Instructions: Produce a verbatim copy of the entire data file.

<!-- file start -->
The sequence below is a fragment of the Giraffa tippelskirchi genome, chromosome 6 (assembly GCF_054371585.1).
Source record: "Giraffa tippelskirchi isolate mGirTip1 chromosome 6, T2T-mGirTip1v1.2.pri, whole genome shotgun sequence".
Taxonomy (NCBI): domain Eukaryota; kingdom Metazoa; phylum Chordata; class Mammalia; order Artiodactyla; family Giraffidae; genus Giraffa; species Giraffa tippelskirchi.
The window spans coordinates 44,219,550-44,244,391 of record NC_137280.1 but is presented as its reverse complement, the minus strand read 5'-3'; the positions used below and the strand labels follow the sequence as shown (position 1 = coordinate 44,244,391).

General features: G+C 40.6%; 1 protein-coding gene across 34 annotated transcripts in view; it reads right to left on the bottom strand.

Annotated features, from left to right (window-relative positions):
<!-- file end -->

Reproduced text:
The sequence below is a fragment of the Giraffa tippelskirchi genome, chromosome 6 (assembly GCF_054371585.1).
Source record: "Giraffa tippelskirchi isolate mGirTip1 chromosome 6, T2T-mGirTip1v1.2.pri, whole genome shotgun sequence".
Taxonomy (NCBI): domain Eukaryota; kingdom Metazoa; phylum Chordata; class Mammalia; order Artiodactyla; family Giraffidae; genus Giraffa; species Giraffa tippelskirchi.
The window spans coordinates 44,219,550-44,244,391 of record NC_137280.1 but is presented as its reverse complement, the minus strand read 5'-3'; the positions used below and the strand labels follow the sequence as shown (position 1 = coordinate 44,244,391).

General features: G+C 40.6%; 1 protein-coding gene across 34 annotated transcripts in view; it reads right to left on the bottom strand.

Annotated features, from left to right (window-relative positions):